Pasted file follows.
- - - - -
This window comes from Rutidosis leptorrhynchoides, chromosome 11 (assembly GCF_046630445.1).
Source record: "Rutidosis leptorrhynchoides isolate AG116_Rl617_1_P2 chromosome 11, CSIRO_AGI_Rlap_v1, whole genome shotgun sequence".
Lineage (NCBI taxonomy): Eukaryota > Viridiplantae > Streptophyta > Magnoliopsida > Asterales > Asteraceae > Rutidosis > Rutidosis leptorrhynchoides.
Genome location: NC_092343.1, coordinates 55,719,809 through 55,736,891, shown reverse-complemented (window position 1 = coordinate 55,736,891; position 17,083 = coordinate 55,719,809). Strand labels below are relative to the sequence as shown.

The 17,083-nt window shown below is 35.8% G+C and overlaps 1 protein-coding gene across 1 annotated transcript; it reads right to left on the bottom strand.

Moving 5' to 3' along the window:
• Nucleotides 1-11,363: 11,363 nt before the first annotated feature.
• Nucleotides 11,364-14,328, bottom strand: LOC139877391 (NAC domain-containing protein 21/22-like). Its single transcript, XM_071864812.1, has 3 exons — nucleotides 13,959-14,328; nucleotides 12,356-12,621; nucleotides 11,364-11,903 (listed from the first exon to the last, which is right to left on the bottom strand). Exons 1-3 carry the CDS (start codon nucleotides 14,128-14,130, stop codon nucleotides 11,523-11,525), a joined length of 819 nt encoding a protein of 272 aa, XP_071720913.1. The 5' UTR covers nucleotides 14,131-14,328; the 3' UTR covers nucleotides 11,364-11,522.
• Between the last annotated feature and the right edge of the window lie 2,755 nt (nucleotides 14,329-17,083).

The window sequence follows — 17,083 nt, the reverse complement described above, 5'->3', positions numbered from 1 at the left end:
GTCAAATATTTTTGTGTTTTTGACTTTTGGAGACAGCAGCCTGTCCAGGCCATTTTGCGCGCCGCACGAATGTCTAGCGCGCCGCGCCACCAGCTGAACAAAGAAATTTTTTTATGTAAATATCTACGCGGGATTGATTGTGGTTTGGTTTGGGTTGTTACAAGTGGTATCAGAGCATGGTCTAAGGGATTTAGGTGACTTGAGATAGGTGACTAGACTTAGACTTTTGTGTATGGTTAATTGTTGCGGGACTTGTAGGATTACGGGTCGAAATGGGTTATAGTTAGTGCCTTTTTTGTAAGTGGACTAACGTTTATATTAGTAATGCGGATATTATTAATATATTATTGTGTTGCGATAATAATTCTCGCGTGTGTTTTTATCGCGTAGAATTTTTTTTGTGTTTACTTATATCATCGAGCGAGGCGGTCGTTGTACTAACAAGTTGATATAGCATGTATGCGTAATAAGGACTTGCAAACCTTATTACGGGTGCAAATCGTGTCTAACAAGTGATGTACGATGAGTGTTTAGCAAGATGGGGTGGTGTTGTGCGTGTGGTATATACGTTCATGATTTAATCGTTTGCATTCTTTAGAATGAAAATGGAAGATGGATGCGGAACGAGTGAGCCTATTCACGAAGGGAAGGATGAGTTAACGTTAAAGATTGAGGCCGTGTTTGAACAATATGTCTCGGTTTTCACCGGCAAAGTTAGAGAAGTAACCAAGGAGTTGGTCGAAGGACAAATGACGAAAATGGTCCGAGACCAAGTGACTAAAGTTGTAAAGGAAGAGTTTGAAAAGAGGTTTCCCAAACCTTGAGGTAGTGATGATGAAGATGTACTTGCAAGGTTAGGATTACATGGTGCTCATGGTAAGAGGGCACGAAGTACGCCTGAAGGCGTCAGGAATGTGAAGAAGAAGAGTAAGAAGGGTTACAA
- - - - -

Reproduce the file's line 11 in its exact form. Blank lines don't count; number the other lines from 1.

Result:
GTCAAATATTTTTGTGTTTTTGACTTTTGGAGACAGCAGCCTGTCCAGGCCATTTTGCGCGCCGCACGAATGTCTAGCGCGCCGCGCCACCAGCTGAACAAAGAAATTTTTTTATGTAAATATCTACGCGGGATTGATTGTGGTTTGGTTTGGGTTGTTACAAGTGGTATCAGAGCATGGTCTAAGGGATTTAGGTGACTTGAGATAGGTGACTAGACTTAGACTTTTGTGTATGGTTAATTGTTGCGGGACTTGTAGGATTACGGGTCGAAATGGGTTATAGTTAGTGCCTTTTTTGTAAGTGGACTAACGTTTATATTAGTAATGCGGATATTATTAATATATTATTGTGTTGCGATAATAATTCTCGCGTGTGTTTTTATCGCGTAGAATTTTTTTTGTGTTTACTTATATCATCGAGCGAGGCGGTCGTTGTACTAACAAGTTGATATAGCATGTATGCGTAATAAGGACTTGCAAACCTTATTACGGGTGCAAATCGTGTCTAACAAGTGATGTACGATGAGTGTTTAGCAAGATGGGGTGGTGTTGTGCGTGTGGTATATACGTTCATGATTTAATCGTTTGCATTCTTTAGAATGAAAATGGAAGATGGATGCGGAACGAGTGAGCCTATTCACGAAGGGAAGGATGAGTTAACGTTAAAGATTGAGGCCGTGTTTGAACAATATGTCTCGGTTTTCACCGGCAAAGTTAGAGAAGTAACCAAGGAGTTGGTCGAAGGACAAATGACGAAAATGGTCCGAGACCAAGTGACTAAAGTTGTAAAGGAAGAGTTTGAAAAGAGGTTTCCCAAACCTTGAGGTAGTGATGATGAAGATGTACTTGCAAGGTTAGGATTACATGGTGCTCATGGTAAGAGGGCACGAAGTACGCCTGAAGGCGTCAGGAATGTGAAGAAGAAGAGTAAGAAGGGTTACAA